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  1. #1

    Default starting to plan our summer camping trip-this year southern east coast & midwest

    We take a long family camping trip every summer. Last year, we headed west (we're in Philly). We hit 26 states in 40+ days...including Yellowstone for almost a week, and S Dakota for almost a week....and Grand Canyon, Colorado, etc.

    This year, we're heading South....southern East Coast all the way to the Keys, back up Gulf Coast, Orlando, thru Tallahassee..over to NOLA, thru Arkansas, Tennessee (Nashville, Memphis), up to family in Wisconsin, then family in South Bend IN, then to Holiday World, through the Smokies and Dollywood, and the Blue Ridge mts., then back up and home.

    We are campers-2 big tents (one for our 2 boys ages 11 & 14 and one for us). We plan on camping as much as possible, but know it's gonna be will hotel it in NOLA, the Keys...etc. We also have family on Hilton Head we're gonna be staying with, and in Florida-both Miami and on the Gulf Coast, as well as Tennessee.

    I'm a teacher, so summer's the choice to travel. We know it's hot, peak travel season, etc. I need ideas....we try to hit roadfood places, great rollercoasters, and national parks. I know the obvious places-Everglades, Keys, Orlando, etc, but need to know some offbeat places. We love unique!!!

    I'm looking forward to hearing your ideas!


  2. #2
    Join Date
    Mar 2005
    Tucson, AZ

    Default General Resources

    Welcome aboard the RoadTrip America Forums!

    Sounds like you're at one of my favorite points of RoadTrip planning, the daydreaming phase. This is where the sky is the limit and the more ideas and possibilities you can come up with the better. Winnowing them down to a manageable reality comes later and will involve some give and take among the participants, but for now the more the merrier. At this point, what I generally do is a wide open web search, where I simply enter {placename tourist OR attraction}, see what comes up, and keep a list of places worth investigating further. Ask your sons to do the same. Maybe even encourage them to check out their school and public libraries for a bit of a surreptitious teaching moment. Write or email the state tourist departments and ask for state maps and brochures, especially for special events notices. etc., etc., etc. But for the moment, here are a few resources of our own that you should be checking out:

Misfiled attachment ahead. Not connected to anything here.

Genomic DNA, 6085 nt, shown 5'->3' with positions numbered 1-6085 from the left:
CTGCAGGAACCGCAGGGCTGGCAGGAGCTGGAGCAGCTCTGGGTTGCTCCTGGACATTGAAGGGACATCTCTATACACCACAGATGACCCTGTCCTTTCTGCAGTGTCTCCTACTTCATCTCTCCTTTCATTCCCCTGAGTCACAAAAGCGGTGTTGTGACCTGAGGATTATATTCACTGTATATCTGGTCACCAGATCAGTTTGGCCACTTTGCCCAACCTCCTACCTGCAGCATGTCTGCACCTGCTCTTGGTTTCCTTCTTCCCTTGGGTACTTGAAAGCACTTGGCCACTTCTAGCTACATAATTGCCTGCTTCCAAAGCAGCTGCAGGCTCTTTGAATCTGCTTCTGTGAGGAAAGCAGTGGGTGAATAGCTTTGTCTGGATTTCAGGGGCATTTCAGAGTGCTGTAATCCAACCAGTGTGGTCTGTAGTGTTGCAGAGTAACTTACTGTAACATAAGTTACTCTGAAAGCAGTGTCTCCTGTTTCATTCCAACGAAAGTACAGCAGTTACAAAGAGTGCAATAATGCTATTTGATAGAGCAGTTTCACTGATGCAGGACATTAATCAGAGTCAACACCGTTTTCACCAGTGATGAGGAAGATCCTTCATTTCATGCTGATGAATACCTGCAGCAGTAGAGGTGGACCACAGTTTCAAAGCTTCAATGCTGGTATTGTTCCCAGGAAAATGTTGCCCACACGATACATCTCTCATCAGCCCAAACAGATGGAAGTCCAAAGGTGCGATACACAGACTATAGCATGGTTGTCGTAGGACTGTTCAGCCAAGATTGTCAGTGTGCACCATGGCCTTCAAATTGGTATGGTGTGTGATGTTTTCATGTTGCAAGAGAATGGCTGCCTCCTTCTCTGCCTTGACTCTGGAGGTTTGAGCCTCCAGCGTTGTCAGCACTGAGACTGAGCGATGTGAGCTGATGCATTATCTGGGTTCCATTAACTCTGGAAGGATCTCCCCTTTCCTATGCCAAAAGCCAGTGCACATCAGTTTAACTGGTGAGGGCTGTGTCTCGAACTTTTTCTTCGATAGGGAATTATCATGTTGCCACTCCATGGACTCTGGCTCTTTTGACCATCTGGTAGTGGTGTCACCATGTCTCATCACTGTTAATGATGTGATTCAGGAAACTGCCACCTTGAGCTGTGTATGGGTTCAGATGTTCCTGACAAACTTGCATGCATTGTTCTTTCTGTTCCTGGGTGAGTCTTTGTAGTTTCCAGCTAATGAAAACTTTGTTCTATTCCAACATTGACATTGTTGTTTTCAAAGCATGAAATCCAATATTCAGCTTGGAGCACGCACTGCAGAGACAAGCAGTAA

Lists of 26 (or so) attractions in each state

    Particularly scenic and/or historic short road segments

    Short stops all along the Interstates

    Some east coast high spots

    There are hundreds more ideas in countless nooks and crannies of these pages. Be sure to indulge your wanderlust and follow the links to 'similar threads' and related 'tags' at the bottom of each discussion. And.... Enjoy.


  3. #3

    Default Bits and pieces, with the boys in mind

    Hello philateech,

    Your boys are of an age difference just like my own, only half a generation younger. Given your general plans, I'd have a look at the following:

    Chincoteague/Assateague on the Delmarva Peninsula. Ocean beach on the National Seashore, and much bicycle/jitney/beach buggy rentals on Chincoteague, next door. Aerospace museum at Wallops Island, which you drive by enroute to Chincoteague.

    First Landings State Park in VA, on Cape Henry, just 5 mi east of the south end of the Chesapeake Bay Bridge-Tunnel (CBBT). From the visitor center on the southernmost artificial island, it's a fair bet a commercial ship or a Navy ship will pass by within an hour. The State Park is around 6 miles from the gaudy Oceanfront but offers about 2,000 acres of bicycle and hiking trails, a calm-water beach on the Bay, fishing, crabbing, etc. Over in Norfolk is Nauticus and the WWII battleship USS Wisconsin (with on-deck and below-deck tours). Various harbor cruises show you the US Navy piers, and normally there are at least a pair of Nimitz-class carriers in port, and a dozen or two frigates, destroyers, and submarines.